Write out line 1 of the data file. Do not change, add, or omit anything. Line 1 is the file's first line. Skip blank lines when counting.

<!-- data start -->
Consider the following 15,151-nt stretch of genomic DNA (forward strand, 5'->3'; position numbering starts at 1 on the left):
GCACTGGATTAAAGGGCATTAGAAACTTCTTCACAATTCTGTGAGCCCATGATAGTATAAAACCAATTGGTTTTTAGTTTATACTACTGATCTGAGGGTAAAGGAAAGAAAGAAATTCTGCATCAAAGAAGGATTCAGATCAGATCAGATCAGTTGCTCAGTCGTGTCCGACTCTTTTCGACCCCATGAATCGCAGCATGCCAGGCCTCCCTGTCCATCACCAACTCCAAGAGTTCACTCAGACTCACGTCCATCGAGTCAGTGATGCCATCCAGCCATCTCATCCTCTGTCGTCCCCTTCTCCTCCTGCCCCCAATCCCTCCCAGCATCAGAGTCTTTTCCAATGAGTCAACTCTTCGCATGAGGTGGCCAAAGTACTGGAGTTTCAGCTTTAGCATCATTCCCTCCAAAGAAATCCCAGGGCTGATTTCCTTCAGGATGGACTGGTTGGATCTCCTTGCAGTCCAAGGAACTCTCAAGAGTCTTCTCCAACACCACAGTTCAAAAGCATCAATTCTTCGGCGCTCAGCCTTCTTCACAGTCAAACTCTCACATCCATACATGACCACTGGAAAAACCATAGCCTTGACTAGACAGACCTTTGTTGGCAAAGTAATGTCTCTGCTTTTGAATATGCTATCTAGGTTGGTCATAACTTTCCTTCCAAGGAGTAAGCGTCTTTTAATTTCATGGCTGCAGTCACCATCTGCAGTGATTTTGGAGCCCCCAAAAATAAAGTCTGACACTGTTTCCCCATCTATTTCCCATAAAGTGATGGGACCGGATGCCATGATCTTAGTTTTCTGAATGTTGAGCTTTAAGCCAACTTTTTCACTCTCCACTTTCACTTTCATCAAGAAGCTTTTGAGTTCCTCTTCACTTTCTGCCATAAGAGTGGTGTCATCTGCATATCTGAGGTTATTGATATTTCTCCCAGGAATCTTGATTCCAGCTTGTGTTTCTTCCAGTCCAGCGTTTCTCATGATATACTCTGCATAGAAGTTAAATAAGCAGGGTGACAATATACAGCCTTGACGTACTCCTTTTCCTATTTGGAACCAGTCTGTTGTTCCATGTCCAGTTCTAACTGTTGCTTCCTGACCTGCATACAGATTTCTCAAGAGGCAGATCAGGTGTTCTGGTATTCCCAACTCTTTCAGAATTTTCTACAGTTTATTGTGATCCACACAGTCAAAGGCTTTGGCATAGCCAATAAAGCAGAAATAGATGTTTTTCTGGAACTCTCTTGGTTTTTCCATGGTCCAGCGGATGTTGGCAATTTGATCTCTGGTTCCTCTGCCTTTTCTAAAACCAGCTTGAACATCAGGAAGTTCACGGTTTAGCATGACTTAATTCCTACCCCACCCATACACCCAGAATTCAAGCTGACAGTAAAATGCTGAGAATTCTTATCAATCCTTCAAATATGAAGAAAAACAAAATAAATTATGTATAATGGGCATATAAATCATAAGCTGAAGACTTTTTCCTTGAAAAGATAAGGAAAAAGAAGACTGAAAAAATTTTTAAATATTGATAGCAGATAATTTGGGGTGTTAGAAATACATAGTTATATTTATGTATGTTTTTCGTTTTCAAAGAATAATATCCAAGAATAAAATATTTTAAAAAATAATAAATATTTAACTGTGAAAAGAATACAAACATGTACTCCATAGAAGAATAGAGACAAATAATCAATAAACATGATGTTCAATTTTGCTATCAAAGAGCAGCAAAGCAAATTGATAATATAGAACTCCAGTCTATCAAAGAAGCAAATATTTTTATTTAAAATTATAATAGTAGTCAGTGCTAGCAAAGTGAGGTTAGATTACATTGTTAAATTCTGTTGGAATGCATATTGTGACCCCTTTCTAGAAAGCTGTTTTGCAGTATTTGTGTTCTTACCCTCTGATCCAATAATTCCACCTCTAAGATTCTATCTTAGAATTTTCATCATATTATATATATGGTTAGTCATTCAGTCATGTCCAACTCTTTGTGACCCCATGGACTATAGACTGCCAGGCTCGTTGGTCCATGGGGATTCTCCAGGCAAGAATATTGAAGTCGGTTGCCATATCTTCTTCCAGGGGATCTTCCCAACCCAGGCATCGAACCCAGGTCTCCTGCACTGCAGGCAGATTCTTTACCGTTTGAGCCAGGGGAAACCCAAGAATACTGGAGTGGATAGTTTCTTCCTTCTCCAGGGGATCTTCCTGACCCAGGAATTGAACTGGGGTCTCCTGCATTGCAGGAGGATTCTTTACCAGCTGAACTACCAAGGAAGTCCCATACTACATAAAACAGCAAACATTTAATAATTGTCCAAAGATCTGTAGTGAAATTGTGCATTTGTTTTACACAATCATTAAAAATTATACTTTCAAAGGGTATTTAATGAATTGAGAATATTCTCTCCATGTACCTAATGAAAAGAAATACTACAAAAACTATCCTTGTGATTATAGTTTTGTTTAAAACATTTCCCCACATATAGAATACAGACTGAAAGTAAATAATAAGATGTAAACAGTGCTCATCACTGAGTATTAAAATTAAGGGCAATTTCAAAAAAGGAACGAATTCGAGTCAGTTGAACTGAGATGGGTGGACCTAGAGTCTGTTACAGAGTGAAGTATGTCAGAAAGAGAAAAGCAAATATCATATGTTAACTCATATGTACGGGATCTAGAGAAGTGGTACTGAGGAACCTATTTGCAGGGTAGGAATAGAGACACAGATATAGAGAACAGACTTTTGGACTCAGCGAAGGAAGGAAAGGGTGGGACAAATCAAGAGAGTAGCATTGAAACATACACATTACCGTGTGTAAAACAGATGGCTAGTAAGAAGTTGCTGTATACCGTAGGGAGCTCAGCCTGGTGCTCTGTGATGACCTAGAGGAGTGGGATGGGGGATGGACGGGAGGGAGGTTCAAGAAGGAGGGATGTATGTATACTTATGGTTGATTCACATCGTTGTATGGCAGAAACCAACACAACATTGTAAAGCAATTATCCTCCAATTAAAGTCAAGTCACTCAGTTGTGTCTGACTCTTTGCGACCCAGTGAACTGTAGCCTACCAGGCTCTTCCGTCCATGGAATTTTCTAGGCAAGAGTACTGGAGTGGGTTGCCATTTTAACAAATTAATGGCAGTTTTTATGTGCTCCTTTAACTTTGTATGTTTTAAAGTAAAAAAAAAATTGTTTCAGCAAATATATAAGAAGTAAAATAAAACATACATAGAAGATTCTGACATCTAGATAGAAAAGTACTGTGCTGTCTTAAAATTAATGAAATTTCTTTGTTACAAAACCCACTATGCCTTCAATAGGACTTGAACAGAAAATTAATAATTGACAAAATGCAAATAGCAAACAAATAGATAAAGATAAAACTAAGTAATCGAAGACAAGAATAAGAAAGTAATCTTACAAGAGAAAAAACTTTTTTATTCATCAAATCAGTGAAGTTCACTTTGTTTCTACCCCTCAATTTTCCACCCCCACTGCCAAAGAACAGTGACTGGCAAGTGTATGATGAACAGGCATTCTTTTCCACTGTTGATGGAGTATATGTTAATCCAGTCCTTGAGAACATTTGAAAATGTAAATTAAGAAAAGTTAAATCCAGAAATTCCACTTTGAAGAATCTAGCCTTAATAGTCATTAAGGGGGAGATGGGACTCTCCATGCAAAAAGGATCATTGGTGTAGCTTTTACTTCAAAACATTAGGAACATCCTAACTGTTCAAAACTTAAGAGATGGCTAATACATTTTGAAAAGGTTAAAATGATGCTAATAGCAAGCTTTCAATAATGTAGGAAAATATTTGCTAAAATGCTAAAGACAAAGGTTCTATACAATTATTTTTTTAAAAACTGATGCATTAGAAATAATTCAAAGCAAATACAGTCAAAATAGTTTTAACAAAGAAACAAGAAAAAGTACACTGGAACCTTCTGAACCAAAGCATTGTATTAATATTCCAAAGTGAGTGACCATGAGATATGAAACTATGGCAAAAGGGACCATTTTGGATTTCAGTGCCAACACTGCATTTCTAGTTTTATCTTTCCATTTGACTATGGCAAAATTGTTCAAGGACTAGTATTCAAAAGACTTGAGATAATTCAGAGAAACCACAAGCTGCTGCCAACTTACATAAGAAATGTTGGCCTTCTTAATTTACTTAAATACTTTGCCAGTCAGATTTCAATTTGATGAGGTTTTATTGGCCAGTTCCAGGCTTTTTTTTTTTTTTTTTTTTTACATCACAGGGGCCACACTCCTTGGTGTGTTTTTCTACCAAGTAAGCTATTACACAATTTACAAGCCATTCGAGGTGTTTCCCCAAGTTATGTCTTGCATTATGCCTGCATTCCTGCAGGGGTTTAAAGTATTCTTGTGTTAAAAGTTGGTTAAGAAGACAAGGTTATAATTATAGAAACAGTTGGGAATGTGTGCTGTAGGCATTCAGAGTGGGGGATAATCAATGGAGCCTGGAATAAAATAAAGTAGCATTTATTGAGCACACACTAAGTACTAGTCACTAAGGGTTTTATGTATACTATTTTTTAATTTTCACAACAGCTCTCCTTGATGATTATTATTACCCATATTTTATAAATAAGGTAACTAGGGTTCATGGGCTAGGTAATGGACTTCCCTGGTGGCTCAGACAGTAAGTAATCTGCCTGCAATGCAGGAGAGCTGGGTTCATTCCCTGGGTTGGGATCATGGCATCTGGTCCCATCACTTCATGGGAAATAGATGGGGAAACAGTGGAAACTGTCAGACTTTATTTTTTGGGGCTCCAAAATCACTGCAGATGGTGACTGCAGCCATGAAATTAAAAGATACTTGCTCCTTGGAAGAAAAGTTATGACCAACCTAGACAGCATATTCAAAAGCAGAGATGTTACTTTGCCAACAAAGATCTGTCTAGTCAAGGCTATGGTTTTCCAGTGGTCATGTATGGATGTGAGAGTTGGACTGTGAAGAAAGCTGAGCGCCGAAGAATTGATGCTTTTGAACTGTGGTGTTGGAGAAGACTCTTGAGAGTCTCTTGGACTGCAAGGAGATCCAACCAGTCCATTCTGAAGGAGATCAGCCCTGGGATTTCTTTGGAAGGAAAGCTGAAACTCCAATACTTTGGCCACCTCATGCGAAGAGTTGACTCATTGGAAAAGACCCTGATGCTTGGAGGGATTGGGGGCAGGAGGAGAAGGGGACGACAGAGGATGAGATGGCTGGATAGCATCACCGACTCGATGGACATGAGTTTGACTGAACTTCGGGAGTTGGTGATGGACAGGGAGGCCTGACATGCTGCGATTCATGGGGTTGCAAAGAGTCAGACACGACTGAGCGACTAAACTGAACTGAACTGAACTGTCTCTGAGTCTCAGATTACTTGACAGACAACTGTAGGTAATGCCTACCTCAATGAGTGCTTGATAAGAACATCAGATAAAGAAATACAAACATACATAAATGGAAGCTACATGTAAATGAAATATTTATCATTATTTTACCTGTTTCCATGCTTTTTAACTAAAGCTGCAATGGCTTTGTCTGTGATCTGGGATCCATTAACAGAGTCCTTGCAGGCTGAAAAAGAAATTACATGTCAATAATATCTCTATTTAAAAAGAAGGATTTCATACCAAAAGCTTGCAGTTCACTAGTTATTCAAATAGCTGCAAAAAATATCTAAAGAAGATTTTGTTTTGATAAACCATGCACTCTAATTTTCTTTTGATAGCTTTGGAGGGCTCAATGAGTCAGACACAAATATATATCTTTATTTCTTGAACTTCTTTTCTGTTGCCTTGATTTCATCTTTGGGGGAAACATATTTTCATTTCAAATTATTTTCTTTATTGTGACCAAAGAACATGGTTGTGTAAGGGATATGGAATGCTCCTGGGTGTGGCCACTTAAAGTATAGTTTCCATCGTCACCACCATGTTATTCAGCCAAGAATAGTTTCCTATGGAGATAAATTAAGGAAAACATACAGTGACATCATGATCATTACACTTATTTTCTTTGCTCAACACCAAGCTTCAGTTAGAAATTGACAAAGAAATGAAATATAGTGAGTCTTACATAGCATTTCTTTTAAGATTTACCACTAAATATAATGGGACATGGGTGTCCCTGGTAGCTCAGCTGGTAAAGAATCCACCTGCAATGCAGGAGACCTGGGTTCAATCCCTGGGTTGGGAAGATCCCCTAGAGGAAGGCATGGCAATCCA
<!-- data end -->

Consider the following 15,151-nt stretch of genomic DNA (forward strand, 5'->3'; position numbering starts at 1 on the left):